Monday, May 16, 2011

Learning How to Run Again - from Boxer to Penguin

A couple of weeks before ironman Coach Dave saw me run for the first time.  It wasn't a pretty sight.  Well, it probably wasn't such a bad sight, but like all aspects of ironman, there's always room for improvement.  And in my case, a lot of room.

"Did you know", he said, "you run with really tight shoulders?"

Look how high those hands are!
"Yep", I replied.  "I run like a boxer."  High shoulders, arms tight and swinging in front of me, my hands actually rub against my front as I run.  It's been my strange way of trying to conserve energy for those long runs and I've done it that way for my entire running career.  I'd been aware that I should probably try to relax my arms and drop them down a bit but somehow I had never been able to manage it and, truth be told, the incentive was never there to do anything about it.  I had managed before, have 11 half marathons and 2 marathons behind me and so why change?

Things are now different, though.  Now I want to run better so I can achieve this goal of taking 45 minutes off my marathon time in 2012.

So it was off to the park with Coach Dave and St Pete for some running drills, video analysis, and a complete rejig of my running style. 

The focus is now on keeping my elbows bent at 90 degrees and perpendicular to my body so they swing parallel to my legs rather than swinging across my body. My hands, instead of brushing my chest, need to be brushing my hips.  To start running I hold my elbows behind me, rise onto the balls of my feet and fall forward, starting a process of bouncing on the balls of my feet rather than a step initiated by a heel strike.  The stride length is shorter but the running cadence is faster and you lift your knees more.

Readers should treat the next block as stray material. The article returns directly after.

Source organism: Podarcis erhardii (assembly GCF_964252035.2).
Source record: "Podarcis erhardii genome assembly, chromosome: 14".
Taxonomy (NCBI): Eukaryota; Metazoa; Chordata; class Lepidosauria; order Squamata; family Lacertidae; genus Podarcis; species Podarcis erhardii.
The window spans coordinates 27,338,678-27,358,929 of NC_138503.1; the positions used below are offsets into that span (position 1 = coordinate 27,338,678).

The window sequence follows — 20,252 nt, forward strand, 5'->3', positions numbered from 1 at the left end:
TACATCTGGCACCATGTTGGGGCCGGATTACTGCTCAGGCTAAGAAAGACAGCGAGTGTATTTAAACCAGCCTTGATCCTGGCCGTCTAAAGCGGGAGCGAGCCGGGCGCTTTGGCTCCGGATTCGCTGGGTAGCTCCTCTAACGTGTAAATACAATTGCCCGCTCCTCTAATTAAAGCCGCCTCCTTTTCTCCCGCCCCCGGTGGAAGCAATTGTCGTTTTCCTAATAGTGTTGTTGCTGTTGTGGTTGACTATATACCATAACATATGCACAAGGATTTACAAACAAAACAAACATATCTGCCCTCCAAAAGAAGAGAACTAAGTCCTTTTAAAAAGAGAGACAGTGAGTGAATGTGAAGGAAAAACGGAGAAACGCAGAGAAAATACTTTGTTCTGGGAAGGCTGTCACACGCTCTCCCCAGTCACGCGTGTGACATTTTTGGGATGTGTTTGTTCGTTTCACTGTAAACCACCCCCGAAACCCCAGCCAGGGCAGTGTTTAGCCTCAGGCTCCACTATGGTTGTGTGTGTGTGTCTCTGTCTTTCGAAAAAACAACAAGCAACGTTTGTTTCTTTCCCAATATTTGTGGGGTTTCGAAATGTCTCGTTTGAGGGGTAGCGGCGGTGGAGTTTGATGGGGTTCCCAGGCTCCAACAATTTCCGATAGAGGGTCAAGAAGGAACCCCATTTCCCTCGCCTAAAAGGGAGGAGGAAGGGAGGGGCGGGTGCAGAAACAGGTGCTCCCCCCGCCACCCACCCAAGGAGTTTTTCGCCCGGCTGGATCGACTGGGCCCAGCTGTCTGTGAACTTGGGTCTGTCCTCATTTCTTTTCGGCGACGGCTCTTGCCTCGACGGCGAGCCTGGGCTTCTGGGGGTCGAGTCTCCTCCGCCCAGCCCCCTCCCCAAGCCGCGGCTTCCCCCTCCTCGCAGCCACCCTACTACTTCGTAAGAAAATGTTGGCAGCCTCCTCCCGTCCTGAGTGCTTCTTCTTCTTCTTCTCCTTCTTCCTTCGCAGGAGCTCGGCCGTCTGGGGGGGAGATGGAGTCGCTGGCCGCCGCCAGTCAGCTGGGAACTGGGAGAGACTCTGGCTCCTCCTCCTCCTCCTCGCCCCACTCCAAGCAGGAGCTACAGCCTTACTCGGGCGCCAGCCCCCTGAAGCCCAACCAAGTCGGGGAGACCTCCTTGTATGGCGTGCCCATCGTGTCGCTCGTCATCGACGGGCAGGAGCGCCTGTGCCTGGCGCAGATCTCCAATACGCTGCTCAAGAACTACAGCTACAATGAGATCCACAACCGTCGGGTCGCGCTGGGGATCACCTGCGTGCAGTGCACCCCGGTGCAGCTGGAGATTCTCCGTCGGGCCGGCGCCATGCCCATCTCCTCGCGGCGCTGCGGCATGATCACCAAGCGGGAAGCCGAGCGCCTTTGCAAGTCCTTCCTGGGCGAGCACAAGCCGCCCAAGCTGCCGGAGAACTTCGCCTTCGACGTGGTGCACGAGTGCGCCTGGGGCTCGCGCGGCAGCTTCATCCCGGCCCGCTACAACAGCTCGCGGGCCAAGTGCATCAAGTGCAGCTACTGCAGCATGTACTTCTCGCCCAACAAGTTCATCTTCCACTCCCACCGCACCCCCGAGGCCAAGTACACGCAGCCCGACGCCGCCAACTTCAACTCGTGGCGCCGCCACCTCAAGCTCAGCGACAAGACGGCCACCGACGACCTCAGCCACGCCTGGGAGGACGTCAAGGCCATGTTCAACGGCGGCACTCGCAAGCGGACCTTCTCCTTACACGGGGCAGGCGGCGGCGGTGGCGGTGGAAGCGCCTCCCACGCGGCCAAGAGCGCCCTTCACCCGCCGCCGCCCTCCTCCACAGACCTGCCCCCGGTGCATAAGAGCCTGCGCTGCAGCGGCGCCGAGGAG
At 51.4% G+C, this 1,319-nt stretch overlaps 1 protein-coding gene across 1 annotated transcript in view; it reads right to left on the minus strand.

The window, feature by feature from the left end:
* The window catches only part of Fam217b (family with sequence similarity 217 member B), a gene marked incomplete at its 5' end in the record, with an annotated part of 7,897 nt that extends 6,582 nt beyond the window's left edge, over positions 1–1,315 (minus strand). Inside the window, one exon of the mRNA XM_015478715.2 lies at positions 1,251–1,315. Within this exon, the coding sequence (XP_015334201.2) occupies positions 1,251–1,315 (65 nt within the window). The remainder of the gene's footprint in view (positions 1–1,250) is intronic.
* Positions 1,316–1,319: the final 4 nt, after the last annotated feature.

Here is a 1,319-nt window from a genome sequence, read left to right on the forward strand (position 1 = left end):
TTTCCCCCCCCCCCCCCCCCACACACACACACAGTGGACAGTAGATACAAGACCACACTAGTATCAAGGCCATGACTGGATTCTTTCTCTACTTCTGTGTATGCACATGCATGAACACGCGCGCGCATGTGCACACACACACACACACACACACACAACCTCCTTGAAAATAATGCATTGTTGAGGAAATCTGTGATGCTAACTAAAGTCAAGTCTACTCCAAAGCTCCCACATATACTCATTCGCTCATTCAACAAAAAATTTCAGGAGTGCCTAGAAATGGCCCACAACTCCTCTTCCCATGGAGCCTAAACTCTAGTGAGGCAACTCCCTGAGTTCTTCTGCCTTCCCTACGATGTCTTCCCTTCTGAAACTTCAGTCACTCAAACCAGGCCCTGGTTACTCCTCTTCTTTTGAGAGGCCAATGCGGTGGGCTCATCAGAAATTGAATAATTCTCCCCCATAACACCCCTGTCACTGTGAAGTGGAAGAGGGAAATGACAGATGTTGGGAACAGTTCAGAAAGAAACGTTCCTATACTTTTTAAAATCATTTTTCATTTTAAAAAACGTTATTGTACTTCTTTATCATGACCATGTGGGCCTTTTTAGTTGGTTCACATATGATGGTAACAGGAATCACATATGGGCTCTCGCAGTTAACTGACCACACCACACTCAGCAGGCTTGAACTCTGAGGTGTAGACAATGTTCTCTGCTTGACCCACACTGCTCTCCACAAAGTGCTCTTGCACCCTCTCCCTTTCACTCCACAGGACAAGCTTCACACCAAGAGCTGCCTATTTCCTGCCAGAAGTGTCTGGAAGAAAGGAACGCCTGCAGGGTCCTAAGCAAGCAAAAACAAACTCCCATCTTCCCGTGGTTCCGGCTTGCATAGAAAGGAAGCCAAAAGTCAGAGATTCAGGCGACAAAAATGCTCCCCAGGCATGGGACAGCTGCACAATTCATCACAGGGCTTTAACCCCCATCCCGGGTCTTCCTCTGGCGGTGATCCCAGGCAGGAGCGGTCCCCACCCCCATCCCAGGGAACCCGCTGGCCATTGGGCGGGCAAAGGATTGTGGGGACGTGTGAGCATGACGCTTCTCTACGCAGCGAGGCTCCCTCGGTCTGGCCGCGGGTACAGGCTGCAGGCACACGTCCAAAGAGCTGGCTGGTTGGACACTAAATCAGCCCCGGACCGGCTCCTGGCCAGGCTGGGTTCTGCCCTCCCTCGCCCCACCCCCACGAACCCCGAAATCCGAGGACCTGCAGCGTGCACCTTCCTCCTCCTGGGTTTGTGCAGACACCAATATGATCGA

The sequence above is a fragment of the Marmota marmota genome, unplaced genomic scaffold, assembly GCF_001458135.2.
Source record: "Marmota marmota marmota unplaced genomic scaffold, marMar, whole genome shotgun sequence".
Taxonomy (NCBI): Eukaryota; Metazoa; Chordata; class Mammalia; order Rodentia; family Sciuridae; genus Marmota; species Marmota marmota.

The first time I tried it, we ran about 50m across the park and Coach Dave asked me how it felt.  My first reaction was that it was like I was running with a plum in my mouth.  I felt very stiff, and prim and proper!  However Dave was like a kid at Christmas, he was so excited.  He took an "after" video and played it to me, talking about how my chest was much more open (allowing me to breathe easier) and my overall technique looked much more relaxed.

Tell me, how can something that feels so stiff look so relaxed?!!

However I am persevering, and have been at it for a couple of weeks.  And it's been hard.  Really hard.

The level of concentration required is huge.  And concentrating so hard on your technique is exhausting.  The first time out I'd be stopping and restarting every kilometre or so just to reset my positioning and get back into the right mindset.  I found that my left arm was more stubborn than my right arm in trying to swing in front of my body.  And I figured out that it was wanting to do that because it was overcompensating for my left leg which wasn't doing as much work as the right leg.  So changing my arm swing exposed the natural dominance of my right over the left. 

Things are slowly improving though.  Overall I have graduated from running with a plum in my mouth to running like a penguin.With this new technique I am running slightly faster and on Saturday I did my longest "new-style" run at 10km.

 Old habits die hard, but I've got plenty of time to knock this one on the head.